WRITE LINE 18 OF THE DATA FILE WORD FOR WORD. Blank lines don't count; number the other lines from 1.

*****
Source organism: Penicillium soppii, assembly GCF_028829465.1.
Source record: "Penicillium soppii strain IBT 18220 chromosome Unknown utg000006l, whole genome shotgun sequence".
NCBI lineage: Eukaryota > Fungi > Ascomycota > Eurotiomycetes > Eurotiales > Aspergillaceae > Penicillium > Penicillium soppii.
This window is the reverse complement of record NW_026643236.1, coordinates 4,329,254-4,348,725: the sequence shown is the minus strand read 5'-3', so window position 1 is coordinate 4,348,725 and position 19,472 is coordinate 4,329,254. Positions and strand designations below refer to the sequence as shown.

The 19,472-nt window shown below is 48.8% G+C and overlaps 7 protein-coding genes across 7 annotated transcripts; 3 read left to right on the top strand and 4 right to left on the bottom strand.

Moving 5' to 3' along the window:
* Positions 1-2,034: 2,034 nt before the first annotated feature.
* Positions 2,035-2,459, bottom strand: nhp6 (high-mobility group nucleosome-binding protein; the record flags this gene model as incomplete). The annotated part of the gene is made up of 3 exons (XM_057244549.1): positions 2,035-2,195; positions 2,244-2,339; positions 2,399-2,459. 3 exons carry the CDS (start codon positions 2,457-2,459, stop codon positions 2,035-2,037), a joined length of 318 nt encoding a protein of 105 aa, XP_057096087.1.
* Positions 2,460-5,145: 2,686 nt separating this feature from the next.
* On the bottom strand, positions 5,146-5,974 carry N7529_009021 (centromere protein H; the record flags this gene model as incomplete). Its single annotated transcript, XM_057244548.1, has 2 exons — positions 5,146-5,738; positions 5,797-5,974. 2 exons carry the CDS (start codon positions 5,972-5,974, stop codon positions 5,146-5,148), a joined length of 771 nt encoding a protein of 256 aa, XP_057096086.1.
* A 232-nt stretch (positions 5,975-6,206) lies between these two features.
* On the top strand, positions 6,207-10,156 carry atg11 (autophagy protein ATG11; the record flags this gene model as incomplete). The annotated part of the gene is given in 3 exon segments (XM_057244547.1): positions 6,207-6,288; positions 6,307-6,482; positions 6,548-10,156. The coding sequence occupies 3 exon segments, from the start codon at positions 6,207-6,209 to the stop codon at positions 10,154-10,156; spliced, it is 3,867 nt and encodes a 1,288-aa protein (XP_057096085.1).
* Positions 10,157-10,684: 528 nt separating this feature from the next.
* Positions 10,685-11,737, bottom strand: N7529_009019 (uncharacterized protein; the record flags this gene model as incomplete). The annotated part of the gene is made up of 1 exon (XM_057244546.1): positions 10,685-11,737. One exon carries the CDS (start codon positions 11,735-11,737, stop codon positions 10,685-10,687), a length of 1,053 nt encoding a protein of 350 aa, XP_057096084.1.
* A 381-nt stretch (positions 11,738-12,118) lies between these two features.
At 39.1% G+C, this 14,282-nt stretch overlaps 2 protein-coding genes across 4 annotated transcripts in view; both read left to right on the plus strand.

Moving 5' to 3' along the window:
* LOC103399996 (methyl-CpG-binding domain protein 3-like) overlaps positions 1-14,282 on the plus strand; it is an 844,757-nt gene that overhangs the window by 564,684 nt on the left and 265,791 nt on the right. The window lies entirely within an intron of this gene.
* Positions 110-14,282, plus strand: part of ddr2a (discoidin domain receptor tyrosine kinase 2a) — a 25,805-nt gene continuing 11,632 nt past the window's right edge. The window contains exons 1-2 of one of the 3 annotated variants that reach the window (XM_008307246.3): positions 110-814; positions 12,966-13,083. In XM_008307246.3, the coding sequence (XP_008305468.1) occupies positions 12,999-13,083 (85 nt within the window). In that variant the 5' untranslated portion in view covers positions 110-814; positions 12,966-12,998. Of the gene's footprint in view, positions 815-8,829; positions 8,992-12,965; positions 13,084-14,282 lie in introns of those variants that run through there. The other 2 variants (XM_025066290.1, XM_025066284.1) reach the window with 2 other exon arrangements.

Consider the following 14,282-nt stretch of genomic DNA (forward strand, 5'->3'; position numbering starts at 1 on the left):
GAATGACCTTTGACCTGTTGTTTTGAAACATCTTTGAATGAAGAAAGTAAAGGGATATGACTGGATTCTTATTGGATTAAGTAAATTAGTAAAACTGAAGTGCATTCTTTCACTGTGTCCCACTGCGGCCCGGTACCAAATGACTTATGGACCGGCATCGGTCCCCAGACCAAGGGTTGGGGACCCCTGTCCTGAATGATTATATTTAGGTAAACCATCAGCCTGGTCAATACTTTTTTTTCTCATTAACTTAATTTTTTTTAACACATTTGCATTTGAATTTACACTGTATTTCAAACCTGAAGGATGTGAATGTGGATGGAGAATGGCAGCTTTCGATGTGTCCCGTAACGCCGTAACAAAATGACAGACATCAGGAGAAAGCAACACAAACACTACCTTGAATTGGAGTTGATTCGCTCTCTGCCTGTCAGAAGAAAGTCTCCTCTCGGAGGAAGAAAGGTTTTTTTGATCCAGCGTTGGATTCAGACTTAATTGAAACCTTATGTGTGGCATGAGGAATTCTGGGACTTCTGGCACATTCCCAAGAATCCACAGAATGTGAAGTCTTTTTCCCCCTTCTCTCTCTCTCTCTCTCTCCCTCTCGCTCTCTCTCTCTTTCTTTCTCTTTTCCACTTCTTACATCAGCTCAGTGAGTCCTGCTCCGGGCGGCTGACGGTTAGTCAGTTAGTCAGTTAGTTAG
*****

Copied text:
* LOC103399996 (methyl-CpG-binding domain protein 3-like) overlaps positions 1-14,282 on the plus strand; it is an 844,757-nt gene that overhangs the window by 564,684 nt on the left and 265,791 nt on the right. The window lies entirely within an intron of this gene.